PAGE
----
By Kiel Egging
HAVING backpacked around Europe for the last two and half months – my giant pack has expanded dramatically (to bursting point). And, while a lot of the clothes and souvenirs I’ve stocked up on during my travels are worthy of space in my pack, there are some which have proved to be worth their weight in gold at various times of need. So, if you’re travelling light and are low on space, here is a list of ten essential and super handy items which should be at the top of your pack when planning your trip around Europe.
1. Pen and notepad
Yeah yeah, everyone has smartphones, tablets and other devices to write details down these days, but what happens when they die and you’ve got no access to a power point to charge them up? Having a small notepad and a pen so you can scribble down the address of your next hostel, someone’s phone number or email address can be a lifesaver when you’re away from a wi-fi hotspot or suddenly out of battery. It can also be handy for drawing, scribbling or playing games of hangman or tic-tac-toe if you’re on a long bus ride, as I discovered via the lovely material left behind by two friends when I lent them my pad during a tour.
2. Photocopies of essential documents and cards
A no-brainer, these will help you if you are in the mega-stressful and unfortunate situation of losing your passport, bank cards or any licences you’ve brought over with you. Having a photocopy will also allow you to remember some of the details needed to close your accounts in the interim before your new documents are issued.
3. Combination locks
If you haven’t got a locker in your room, where are you going to stash your stuff without the risk of some or all of it getting stolen? The locks are also handy when you’re out carrying your bags in a busy street and there’s some shady pickpocketers nearby. A couple of small ones should be able to get around your zips without looking too dubious to onlookers.
Our editor was incensed when I initially forgot to include this one in the list, and I was a bit ashamed at my oversight as well. If you’ve spent nights on end in a hostel room with a huge guy snoring his head off, you know exactly why earplugs are essential. They also come in handy when there’s a bit of noise coming from the bar downstairs or some loud traffic outside your window. However, be prepared to go on a hunt in your bed and under your pillow in the morning, because they’re likely to fall out overnight!
Let’s face it, who wouldn’t want to capture memories of their travel adventures. You can use your camera on your phone or splash out on a huge SLR and lenses, but from my perspective, both of those have drawbacks in terms of image quality and bulkiness respectively. Get a nice, compact DSLR with some high megapixels and a decent zoom, and it should fit nicely in your pocket and take up barely any room in your backpack as well. Most compact cameras these days also come with wi-fi connectability, which is great if you want to wirelessly transfer your happy snaps for backing up onto other devices or for sharing on social media to make everyone back home jealous of your antics.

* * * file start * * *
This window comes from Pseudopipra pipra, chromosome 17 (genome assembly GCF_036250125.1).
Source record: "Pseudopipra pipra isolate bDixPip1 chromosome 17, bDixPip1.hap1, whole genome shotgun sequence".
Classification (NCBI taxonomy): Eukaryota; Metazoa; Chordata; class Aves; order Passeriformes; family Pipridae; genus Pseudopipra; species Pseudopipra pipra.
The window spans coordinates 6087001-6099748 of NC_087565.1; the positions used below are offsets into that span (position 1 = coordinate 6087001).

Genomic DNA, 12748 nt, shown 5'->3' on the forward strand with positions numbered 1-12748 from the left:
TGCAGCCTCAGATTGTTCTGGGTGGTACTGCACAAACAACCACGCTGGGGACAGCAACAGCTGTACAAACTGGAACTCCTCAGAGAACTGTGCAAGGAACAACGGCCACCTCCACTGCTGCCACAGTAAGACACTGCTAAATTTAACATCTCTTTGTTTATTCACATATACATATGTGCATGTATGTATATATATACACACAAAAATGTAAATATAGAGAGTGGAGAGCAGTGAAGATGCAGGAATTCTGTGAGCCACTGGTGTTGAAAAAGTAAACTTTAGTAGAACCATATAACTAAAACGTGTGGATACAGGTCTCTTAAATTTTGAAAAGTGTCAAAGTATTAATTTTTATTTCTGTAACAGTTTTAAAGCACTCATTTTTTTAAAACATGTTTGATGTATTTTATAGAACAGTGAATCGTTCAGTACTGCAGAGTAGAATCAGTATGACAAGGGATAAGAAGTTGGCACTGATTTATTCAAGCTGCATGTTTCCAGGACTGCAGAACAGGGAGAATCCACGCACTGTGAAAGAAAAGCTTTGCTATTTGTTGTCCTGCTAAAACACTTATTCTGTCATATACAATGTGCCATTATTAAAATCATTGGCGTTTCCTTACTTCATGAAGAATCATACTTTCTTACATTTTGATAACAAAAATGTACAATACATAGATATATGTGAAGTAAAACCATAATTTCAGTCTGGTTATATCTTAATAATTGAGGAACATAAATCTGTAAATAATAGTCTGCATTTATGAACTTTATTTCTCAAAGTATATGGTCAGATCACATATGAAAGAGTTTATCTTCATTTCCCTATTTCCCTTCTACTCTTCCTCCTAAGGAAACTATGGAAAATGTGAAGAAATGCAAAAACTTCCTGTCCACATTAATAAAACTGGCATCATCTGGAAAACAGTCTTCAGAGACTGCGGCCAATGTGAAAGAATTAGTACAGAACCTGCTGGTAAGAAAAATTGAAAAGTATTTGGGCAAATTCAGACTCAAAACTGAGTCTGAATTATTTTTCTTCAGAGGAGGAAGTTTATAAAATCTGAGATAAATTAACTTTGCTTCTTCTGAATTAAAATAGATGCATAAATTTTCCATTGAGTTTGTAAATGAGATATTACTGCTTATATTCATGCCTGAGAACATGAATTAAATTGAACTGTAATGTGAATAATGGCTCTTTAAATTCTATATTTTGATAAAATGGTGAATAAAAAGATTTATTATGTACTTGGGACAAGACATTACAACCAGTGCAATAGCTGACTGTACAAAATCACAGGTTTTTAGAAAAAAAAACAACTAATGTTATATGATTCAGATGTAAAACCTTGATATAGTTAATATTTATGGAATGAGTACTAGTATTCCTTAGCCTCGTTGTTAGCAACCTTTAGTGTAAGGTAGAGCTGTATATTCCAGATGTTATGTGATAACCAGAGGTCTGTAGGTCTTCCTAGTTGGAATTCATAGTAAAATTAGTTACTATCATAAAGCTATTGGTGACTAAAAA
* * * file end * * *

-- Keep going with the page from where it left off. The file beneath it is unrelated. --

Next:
6. Pillow slip
Going camping or arrived at a cabin or hostel without a pillow included? If you haven’t got room for a bulky travel pillow, just bring along a pillow slip from home. Provided you’ve got a lot of thick (and clean) clothes, whack them inside the slip, and you’ve got yourself a makeshift pillow to rest your head on at night.
7. Powerboard (or multi-usb charger)
That dreaded situation arrives when your batteries are dead for your phone, camera, iPod, tablet and/or netbook… and there’s only one power point available. Get around this by carrying a small-ish powerboard with multiple outlets, and then you can charge all of them at once. And if you have a few spare powerpoints, it’s a great tool to help a brother out and get some serious kudos from your room or tour mates if they desperately need to charge their devices too. Better still, as most devices charge off USB cables these days, getting a multi-USB charger/adaptor can eliminate the need for individual chargers. Just make sure you have a UK or European adaptor to plug into the main powerpoint.
Need we say more? If you’re camping, stuck in a port-a-loo and the toilet paper has run out, or you’ve taken an emergency dash to a hole-in-the-ground-like cubicle somewhere in Europe, what are you gonna use to help you clean up and stay fresh?!
9. Water bottle
Whether it’s a hot day, or you’re dehydrated after a few too many drinks the night before, having some water (and some panadol and multi-vitamins for the latter scenario) is essential to get you through your day of sightseeing and travelling. Having a sturdy water bottle means you can re-fill easily whenever you find a clean source (hint: go ask the barman at your hostel), and save you a few pounds or euros buying bottled water everywhere.
10. Spray jacket or poncho.
Sure, the weather has been pretty damn sunny in most parts of UK and Europe at the moment, but having a spray jacket or poncho with you is always mega handy in case a random shower or a freak storm hits. It also has plenty of other uses – if you’ve got a rain jacket already, the poncho can be used to put over your backpack and keep the rain off it. Or, if it’s a sunny day at the park or beach and you’ve forgotten your picnic rug, it acts as a great temporary seat to keep your bum dry!